try to curb pollution and reduce its fuel import bill, India is
pushing automakers to produce electric vehicles, but has faced
resistance from some that say the charging infrastructure needs
to be set up first and battery costs are too high to allow the
manufacture of affordable EVs.
Companies from the steel-to-autos Tata conglomerate plan to
address some of these issues.
Tata Motors <TAMO.NS>, Tata Chemicals <TTCH.NS>, Tata Power <TTPW.NS>
and Tata Croma, a chain of stores selling consumer electronics,
are pooling resources and expertise to build an electric vehicle
ecosystem, the executives told reporters in Mumbai.
The plans were announced ahead of the launch of Tata Motors'
electric sport-utility vehicle (SUV) Nexon EV, which was
attended by N Chandrasekaran, chairman of Tata Sons, the
automaker's parent group, and family patriarch Ratan Tata.
"This is the launch of an ecosystem, which is the real need, not
just another vehicle launch," Guenter Butschek, managing
director at Tata Motors, which also owns the British luxury car
brand Jaguar Land Rover, said.
Tata Power, which has set up 100 charging stations, will add
another 650 in more than 20 major Indian cities over the next
year, the company's CEO Praveer Sinha said.
All stations will support fast charging and will be linked to a
mobile application, which has been developed with Tata
Consultancy Services (TCS) <TCS.NS>, for payments and to check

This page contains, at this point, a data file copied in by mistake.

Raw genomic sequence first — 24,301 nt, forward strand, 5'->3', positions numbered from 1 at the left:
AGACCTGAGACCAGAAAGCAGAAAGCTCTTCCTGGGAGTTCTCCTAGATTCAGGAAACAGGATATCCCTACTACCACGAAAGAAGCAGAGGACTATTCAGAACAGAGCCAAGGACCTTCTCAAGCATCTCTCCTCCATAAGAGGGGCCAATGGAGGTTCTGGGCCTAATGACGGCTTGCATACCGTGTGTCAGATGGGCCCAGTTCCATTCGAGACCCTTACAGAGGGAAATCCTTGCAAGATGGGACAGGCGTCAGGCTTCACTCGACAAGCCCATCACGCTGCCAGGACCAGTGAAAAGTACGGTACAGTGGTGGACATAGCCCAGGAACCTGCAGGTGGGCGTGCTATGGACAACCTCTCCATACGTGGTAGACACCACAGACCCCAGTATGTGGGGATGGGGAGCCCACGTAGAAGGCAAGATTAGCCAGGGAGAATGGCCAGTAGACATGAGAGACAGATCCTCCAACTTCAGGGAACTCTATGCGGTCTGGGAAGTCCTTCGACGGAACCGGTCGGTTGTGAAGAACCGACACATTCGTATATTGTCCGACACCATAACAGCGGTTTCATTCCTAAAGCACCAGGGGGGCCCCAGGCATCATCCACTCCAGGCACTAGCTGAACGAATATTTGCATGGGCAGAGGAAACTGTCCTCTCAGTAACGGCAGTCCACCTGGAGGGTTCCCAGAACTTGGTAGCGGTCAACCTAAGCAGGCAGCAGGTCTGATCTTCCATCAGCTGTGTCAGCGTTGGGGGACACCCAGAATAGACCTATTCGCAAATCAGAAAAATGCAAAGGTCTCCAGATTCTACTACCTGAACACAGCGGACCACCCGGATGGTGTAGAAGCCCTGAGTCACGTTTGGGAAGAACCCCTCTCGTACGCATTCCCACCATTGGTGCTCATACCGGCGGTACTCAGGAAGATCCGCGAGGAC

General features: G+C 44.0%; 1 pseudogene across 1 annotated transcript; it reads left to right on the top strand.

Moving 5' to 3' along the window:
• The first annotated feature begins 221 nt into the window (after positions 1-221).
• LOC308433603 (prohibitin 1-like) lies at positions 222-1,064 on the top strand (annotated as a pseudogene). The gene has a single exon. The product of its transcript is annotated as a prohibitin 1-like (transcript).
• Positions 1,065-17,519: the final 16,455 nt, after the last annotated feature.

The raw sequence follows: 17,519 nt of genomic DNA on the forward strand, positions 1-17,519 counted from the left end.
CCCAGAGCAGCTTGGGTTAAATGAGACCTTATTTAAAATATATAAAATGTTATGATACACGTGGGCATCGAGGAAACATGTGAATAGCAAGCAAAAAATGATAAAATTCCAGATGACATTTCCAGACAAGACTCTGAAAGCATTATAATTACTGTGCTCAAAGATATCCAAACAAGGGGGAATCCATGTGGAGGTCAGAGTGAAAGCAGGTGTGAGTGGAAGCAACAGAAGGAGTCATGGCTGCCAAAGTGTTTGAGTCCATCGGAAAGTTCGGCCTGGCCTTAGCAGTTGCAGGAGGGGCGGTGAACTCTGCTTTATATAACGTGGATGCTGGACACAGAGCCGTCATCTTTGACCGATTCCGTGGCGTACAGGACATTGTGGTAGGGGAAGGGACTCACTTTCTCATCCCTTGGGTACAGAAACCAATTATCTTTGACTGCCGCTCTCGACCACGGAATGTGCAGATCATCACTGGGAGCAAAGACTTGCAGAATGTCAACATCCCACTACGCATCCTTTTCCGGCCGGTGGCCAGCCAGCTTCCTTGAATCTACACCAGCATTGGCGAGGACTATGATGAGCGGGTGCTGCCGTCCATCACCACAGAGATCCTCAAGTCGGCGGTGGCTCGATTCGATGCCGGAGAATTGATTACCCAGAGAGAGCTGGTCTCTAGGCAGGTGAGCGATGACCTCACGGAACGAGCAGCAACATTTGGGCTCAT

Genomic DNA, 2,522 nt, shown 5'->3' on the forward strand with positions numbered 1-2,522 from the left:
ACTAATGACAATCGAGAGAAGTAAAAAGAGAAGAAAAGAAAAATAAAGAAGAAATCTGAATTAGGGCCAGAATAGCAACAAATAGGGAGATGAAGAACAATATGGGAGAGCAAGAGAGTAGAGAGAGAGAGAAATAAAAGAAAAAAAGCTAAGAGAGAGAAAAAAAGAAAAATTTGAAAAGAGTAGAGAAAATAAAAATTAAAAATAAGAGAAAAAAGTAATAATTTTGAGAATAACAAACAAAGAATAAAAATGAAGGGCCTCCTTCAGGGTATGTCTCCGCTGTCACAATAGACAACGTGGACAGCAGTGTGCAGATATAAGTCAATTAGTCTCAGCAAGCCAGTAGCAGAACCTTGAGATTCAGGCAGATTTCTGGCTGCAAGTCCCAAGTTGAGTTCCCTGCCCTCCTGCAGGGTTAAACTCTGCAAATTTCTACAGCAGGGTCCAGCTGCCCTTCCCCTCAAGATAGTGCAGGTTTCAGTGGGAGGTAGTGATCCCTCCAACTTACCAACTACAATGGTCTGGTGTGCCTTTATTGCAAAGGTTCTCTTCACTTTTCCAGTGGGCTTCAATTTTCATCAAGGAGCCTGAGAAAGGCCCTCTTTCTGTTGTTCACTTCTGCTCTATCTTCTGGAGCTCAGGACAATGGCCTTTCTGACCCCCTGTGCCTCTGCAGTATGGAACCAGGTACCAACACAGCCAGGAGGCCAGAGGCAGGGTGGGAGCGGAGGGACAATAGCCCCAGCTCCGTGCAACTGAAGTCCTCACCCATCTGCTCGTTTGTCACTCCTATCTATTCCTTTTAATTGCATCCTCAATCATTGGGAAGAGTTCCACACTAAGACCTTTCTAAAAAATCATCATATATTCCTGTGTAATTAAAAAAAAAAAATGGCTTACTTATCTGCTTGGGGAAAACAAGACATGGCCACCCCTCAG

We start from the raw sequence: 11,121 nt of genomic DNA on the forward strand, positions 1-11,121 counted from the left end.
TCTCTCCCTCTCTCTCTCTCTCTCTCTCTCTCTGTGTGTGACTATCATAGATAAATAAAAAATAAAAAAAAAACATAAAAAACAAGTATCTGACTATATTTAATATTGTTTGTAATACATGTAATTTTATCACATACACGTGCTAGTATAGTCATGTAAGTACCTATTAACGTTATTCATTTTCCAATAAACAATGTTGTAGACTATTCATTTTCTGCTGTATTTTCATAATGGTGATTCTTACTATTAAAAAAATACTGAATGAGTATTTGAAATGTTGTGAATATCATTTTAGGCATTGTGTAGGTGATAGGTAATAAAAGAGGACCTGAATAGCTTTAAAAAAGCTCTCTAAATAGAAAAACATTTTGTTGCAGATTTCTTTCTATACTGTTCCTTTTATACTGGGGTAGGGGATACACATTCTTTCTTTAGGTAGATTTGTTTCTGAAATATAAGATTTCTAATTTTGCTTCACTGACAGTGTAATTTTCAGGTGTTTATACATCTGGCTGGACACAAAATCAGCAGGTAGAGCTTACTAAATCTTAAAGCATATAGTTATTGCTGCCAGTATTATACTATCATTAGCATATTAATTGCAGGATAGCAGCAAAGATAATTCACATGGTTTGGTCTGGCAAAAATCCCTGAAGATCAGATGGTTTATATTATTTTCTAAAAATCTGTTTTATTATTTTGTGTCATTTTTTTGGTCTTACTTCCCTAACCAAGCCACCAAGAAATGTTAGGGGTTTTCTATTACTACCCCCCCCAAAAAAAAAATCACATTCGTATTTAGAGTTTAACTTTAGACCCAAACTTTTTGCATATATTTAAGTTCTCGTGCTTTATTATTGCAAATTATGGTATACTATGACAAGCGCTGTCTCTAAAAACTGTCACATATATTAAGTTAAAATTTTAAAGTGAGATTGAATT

the availability of chargers, Sinha said.
Tata will use its chain of Croma stores to display digitally its
EVs, and some stores could offer test drives and charging
stations and may even sell cars.
The Nexon EV, priced starting at $19,700, is one of four
electric car models that Tata Motors plans to launch over the
next 2 years. The others will also be an electric version of its
existing cars and will include a hatchback, sedan and SUV.
The EV will be sold through Tata dealers and its retail Croma
stores, Butschek said during the launch, adding the company will
offer an 8 year warranty on the battery.
One of the biggest hurdles to building affordable EVs in India
is the cost of the batteries, which are typically imported
making them expensive.
Tata Chemicals has built a battery recycling center and acquired
land to set up a battery manufacturing plant that is expected to
be ready in 3 years, CEO Ramakrishnan Mukundan said.
It plans to invest $113 million in the plant, which will have
initial capacity of 200 megawatts with potential to scale it up
to 2 gigawatts, depending on domestic and global demand, he
(Writing by Aditi Shah; Editing by Sanjeev Miglani and Barbara
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